Feingold, Johnson clash at MU’s Eckstein Hall

U.S. Sen. Russ Feingold (middle) and Republican opponent Ron Johnson (right) sparred on major issues at a debate monitored by Mike Gousha at Eckstein Hall last week. Photo by William O’Brien / william.p.obrien@marquette.edu

U.S. Sen. Russ Feingold (D-Wis.) and his Republican challenger, Oshkosh businessman Ron Johnson, squared off in their final debate before the Nov. 2 Election Day at Marquette University Law School’s Eckstein Hall Friday night.

Johnson preached a small government, low tax rhetoric, attacking Feingold’s spending record and support of the “failed” stimulus package and health care reform. Feingold, a Janesville native, touted his 18 years of Congressional experience and bipartisan voting record. Throughout the evening, he emphasized Johnson’s lack of political experience and specific plans.

The event, entitled UPFRONT Town Hall Challenge, was broadcast statewide by WISN and moderated by Mike Gousha, distinguished fellow of law & policy. He solicited questions from citizen groups across the state. They grilled the candidates on topics including social security, agriculture, education and health care.

Johnson fielded the first question and said America’s growing debt is the greatest threat the country faces today.

“Over $3 trillion have been added to the debt in just the last three years, and Sen. Feingold has voted for all that,” he said.

Feingold said Johnson has mischaracterized both his spending and voting record in campaign advertisements.

“Of course the debt is one of the biggest issues,” Feingold said. “That’s why I have worked so hard to reduce the debt and deficit, and successfully did so with President Clinton and Republicans in the 1990s.”

Feingold and Johnson’s stark contrast in governing philosophies was apparent throughout the debate. Johnson referenced his 31 years as a small business owner on multiple occasions and said Washington’s “career politicians” just don’t get it.

“The premise for (the stimulus package) was that ‘government can actually create jobs – the government can actually create long-term, self-sustaining jobs,’ – and that’s just wrong,” Johnson said. “It’s the private sector that creates long-term, sustainable jobs.”

Feingold, who holds town hall meetings in all 72 Wisconsin counties each year, said Johnson may know his own business, but does not have the broad perspective Feingold has gained through years of experience. He supported health care reform after hearing “the constant complaints from Wisconsin businesses that the insurance industry was destroying their ability to cover their own employees.”

“That’s the ultimate pro-business position, and that’s why I fight for them,” Feingold said.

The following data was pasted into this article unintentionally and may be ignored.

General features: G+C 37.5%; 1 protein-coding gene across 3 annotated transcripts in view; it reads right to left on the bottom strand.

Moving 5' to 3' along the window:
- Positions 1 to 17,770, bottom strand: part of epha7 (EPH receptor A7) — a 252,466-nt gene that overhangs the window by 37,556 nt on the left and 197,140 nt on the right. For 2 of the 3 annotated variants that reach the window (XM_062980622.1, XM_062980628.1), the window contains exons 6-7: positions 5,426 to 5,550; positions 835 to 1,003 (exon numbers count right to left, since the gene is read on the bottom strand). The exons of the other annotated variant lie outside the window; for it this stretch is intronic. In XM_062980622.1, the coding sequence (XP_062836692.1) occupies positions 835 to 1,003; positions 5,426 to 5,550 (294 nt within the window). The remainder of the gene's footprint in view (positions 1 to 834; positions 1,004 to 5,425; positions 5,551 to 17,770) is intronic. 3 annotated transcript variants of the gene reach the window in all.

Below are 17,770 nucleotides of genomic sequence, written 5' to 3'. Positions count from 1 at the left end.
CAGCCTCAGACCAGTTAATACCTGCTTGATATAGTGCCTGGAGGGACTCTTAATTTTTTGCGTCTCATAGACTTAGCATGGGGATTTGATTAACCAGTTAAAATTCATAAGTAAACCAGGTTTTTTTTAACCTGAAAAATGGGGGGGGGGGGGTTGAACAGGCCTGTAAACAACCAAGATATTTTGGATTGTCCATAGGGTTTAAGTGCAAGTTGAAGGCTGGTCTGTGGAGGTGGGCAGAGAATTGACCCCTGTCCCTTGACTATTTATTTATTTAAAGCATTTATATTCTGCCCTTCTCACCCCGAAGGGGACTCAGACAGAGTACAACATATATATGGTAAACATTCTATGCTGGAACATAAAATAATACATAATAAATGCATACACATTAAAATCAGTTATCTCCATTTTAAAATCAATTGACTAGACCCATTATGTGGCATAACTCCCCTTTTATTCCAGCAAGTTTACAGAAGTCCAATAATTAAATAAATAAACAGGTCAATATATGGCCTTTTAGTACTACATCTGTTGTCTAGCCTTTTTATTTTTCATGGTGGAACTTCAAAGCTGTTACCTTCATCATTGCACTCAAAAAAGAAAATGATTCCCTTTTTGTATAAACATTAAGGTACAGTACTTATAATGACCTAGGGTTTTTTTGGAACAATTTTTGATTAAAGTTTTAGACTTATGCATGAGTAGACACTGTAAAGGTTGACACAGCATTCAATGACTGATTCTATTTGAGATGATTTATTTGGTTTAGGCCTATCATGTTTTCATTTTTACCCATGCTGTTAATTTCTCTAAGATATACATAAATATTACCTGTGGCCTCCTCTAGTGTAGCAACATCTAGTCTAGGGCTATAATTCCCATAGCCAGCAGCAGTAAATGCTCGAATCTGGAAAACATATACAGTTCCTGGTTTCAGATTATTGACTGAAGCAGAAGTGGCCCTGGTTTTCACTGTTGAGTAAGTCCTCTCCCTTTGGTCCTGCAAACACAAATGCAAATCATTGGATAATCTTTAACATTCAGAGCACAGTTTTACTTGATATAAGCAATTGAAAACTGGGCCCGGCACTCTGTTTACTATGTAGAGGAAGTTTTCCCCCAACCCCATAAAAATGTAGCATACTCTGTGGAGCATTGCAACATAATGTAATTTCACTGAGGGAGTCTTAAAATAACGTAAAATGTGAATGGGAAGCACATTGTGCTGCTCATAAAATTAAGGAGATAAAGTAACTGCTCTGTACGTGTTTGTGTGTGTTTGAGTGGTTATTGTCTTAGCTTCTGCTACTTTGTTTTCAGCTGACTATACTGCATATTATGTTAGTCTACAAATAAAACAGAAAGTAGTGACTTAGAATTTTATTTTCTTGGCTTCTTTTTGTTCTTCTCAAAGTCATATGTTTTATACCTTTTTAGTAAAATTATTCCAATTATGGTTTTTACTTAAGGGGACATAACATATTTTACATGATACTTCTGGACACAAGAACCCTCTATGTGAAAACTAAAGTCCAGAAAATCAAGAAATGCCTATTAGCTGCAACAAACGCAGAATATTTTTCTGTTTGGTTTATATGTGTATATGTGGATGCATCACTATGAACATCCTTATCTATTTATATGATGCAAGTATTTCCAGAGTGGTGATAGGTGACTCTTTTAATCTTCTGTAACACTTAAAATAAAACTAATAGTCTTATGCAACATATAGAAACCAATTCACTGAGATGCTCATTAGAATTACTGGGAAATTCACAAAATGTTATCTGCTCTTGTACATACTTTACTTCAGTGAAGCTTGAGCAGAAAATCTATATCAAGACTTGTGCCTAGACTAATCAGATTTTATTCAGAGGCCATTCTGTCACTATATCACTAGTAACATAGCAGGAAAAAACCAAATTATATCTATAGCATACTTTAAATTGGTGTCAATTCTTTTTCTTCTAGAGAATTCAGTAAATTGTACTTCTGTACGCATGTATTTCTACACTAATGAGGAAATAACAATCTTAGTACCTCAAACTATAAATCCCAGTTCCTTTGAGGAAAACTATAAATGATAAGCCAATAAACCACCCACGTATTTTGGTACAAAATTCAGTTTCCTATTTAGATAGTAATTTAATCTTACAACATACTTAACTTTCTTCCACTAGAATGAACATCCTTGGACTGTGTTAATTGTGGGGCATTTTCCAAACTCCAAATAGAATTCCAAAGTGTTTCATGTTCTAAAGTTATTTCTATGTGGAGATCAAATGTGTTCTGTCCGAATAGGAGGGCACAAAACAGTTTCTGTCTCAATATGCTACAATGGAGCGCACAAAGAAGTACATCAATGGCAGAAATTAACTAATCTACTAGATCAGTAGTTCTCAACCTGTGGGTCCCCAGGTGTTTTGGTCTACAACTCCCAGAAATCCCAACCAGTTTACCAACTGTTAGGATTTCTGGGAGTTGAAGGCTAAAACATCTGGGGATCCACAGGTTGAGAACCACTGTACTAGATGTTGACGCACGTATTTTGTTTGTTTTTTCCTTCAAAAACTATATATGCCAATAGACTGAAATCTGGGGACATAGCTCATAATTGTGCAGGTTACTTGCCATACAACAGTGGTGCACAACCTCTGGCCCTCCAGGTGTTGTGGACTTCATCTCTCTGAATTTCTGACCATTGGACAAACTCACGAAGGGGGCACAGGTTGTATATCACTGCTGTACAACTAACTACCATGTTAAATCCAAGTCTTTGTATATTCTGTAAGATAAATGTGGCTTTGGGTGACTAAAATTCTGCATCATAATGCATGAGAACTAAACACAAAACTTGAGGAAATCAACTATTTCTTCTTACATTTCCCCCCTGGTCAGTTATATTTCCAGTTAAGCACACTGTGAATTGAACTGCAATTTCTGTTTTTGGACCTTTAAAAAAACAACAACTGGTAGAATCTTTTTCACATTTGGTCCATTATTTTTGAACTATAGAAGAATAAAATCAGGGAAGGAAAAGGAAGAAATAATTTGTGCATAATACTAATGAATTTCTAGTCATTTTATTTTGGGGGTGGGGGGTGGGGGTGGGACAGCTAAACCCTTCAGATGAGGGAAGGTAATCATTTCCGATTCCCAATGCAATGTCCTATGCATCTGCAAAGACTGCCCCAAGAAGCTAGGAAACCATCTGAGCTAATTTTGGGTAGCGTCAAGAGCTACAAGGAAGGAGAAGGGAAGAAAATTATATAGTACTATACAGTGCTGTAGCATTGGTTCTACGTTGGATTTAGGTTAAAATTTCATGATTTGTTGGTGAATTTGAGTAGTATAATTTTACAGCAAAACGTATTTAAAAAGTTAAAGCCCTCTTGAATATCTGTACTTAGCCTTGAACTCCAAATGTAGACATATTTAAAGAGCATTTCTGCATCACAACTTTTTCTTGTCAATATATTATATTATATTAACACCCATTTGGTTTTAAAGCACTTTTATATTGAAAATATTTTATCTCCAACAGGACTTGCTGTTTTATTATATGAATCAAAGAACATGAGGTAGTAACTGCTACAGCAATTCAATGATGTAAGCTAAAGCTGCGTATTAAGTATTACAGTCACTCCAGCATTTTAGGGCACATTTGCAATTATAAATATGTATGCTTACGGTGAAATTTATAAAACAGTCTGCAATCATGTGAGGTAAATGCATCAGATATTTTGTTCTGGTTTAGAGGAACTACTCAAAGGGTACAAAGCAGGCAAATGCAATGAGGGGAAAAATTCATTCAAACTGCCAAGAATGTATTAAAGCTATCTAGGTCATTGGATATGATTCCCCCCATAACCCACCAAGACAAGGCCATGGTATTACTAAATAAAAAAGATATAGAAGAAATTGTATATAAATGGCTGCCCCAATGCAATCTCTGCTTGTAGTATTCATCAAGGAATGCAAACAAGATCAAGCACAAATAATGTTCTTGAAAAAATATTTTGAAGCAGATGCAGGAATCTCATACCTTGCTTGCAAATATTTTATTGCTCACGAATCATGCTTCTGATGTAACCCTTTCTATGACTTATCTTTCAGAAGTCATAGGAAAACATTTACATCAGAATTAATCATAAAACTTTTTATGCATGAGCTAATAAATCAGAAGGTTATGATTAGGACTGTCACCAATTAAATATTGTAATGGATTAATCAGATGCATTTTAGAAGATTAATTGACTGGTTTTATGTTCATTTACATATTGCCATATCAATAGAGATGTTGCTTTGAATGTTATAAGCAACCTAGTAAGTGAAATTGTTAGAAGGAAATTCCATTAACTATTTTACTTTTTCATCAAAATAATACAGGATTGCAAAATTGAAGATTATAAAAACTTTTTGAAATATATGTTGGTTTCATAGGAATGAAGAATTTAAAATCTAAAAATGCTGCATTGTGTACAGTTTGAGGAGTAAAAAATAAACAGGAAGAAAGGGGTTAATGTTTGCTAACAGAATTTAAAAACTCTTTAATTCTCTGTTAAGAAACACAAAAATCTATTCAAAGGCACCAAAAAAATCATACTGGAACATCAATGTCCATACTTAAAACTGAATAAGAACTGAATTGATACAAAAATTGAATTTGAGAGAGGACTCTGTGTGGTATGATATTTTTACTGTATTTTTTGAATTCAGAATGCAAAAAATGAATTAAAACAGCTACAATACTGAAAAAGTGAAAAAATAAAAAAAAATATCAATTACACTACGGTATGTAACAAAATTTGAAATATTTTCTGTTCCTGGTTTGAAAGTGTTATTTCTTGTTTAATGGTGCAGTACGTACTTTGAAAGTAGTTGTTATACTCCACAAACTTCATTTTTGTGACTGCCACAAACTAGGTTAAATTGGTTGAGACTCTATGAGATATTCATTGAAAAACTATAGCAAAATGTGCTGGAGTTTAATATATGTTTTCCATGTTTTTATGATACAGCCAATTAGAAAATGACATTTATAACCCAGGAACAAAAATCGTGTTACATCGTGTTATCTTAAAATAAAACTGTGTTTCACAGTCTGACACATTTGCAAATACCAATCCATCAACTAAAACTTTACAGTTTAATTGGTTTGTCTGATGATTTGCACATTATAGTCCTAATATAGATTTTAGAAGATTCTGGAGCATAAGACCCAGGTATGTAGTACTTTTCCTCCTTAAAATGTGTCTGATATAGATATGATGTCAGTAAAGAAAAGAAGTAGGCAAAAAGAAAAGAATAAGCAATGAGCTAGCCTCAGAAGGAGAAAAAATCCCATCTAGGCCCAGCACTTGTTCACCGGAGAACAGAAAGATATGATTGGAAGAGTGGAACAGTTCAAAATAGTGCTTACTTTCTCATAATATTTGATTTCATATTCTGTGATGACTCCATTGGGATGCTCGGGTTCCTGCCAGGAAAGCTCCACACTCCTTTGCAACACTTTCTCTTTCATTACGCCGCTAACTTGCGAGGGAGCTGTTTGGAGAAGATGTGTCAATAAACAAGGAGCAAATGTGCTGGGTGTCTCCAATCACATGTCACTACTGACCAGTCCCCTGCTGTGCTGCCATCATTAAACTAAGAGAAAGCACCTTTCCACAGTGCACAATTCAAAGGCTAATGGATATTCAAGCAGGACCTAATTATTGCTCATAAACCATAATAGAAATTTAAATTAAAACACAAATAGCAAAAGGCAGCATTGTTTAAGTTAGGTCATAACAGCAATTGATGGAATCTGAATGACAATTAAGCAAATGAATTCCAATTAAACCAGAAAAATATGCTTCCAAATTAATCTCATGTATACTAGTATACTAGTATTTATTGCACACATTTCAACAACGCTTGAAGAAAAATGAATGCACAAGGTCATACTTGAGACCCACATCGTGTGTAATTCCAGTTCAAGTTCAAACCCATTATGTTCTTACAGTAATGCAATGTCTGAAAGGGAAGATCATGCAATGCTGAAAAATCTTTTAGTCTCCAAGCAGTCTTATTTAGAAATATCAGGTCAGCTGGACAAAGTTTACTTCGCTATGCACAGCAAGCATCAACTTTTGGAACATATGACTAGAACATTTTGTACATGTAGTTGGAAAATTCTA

Julia Azari, an assistant professor of political science and elections specialist, agreed that Johnson seems overly focused on Wisconsin and business matters.

“He’s running for the U.S. Senate in a year when the conventional wisdom suggests that non-incumbents should emphasize national issues,” she said. “The economy is really important right now, of course, but the Senate deals with much more than economic policy.”

Feingold defended his support of the stimulus bill.

“The fact is, I voted to cut taxes,” Feingold said. “He says the recovery bill did nothing? It provided a tax cut to 95 percent of all working families that are Americans – some $250 billion in tax cuts.”

Johnson called himself a “main street” small business owner who pays $500,000 in his employees’ health care benefits each year. The legislation passed under President Barack Obama has created a great deal of uncertainty, he said.

“When the government spends money, eventually they’re going to have to take money,” Johnson said. “Taxes are going to have to go up, or inflation is going to explode.”

Johnson and Feingold offered contrasting solutions to nearly every issue, from exiting Afghanistan to extending President Bush’s tax cuts. However, the two agreed that states should have greater control of education policies and the Internal Revenue Service tax code must be simplified.

Johnson is leading with 51 points to Feingold’s 45, according to Pollster.com. Since Obama took office, conservatives have been reenergized and the Tea Party emerged.

“Major Republican victories are to be expected this year to offset Democratic gains,” Azari said. “It happened to Ronald Reagan and the Republicans in 1982, and it will happen now.

“If Johnson wins, he’ll get a committee assignment and have a lot of learning to do.”